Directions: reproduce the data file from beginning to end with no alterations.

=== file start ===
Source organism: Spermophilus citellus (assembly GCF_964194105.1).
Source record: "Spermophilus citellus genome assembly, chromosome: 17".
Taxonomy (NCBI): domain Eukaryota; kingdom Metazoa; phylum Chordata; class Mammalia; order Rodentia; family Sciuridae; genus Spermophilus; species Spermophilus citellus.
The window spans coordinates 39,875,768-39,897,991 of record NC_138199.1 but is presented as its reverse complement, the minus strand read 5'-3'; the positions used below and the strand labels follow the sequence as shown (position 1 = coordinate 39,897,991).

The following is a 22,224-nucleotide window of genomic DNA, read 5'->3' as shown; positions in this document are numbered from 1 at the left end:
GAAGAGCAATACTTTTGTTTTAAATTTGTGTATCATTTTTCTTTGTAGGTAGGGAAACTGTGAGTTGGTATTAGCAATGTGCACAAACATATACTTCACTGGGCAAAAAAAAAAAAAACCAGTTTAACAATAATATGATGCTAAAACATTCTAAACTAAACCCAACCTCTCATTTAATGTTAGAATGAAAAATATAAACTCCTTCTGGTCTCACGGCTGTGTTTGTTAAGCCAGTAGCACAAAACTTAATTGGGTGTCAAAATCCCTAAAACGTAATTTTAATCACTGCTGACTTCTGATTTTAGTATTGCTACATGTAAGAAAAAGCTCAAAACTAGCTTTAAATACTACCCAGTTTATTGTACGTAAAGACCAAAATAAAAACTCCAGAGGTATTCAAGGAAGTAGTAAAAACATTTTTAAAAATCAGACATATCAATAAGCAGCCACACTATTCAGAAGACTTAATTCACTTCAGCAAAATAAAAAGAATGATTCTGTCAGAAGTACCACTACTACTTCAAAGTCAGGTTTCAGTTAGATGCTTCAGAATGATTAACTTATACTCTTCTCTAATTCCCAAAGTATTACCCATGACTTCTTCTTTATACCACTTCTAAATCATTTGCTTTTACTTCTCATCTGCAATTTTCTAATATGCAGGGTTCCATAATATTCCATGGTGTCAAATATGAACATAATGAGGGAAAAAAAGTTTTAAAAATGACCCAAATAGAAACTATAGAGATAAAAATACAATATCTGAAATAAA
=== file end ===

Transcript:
Source organism: Spermophilus citellus (assembly GCF_964194105.1).
Source record: "Spermophilus citellus genome assembly, chromosome: 17".
Taxonomy (NCBI): domain Eukaryota; kingdom Metazoa; phylum Chordata; class Mammalia; order Rodentia; family Sciuridae; genus Spermophilus; species Spermophilus citellus.
The window spans coordinates 39,875,768-39,897,991 of record NC_138199.1 but is presented as its reverse complement, the minus strand read 5'-3'; the positions used below and the strand labels follow the sequence as shown (position 1 = coordinate 39,897,991).

The following is a 22,224-nucleotide window of genomic DNA, read 5'->3' as shown; positions in this document are numbered from 1 at the left end:
GAAGAGCAATACTTTTGTTTTAAATTTGTGTATCATTTTTCTTTGTAGGTAGGGAAACTGTGAGTTGGTATTAGCAATGTGCACAAACATATACTTCACTGGGCAAAAAAAAAAAAAACCAGTTTAACAATAATATGATGCTAAAACATTCTAAACTAAACCCAACCTCTCATTTAATGTTAGAATGAAAAATATAAACTCCTTCTGGTCTCACGGCTGTGTTTGTTAAGCCAGTAGCACAAAACTTAATTGGGTGTCAAAATCCCTAAAACGTAATTTTAATCACTGCTGACTTCTGATTTTAGTATTGCTACATGTAAGAAAAAGCTCAAAACTAGCTTTAAATACTACCCAGTTTATTGTACGTAAAGACCAAAATAAAAACTCCAGAGGTATTCAAGGAAGTAGTAAAAACATTTTTAAAAATCAGACATATCAATAAGCAGCCACACTATTCAGAAGACTTAATTCACTTCAGCAAAATAAAAAGAATGATTCTGTCAGAAGTACCACTACTACTTCAAAGTCAGGTTTCAGTTAGATGCTTCAGAATGATTAACTTATACTCTTCTCTAATTCCCAAAGTATTACCCATGACTTCTTCTTTATACCACTTCTAAATCATTTGCTTTTACTTCTCATCTGCAATTTTCTAATATGCAGGGTTCCATAATATTCCATGGTGTCAAATATGAACATAATGAGGGAAAAAAAGTTTTAAAAATGACCCAAATAGAAACTATAGAGATAAAAATACAATATCTGAAATAAA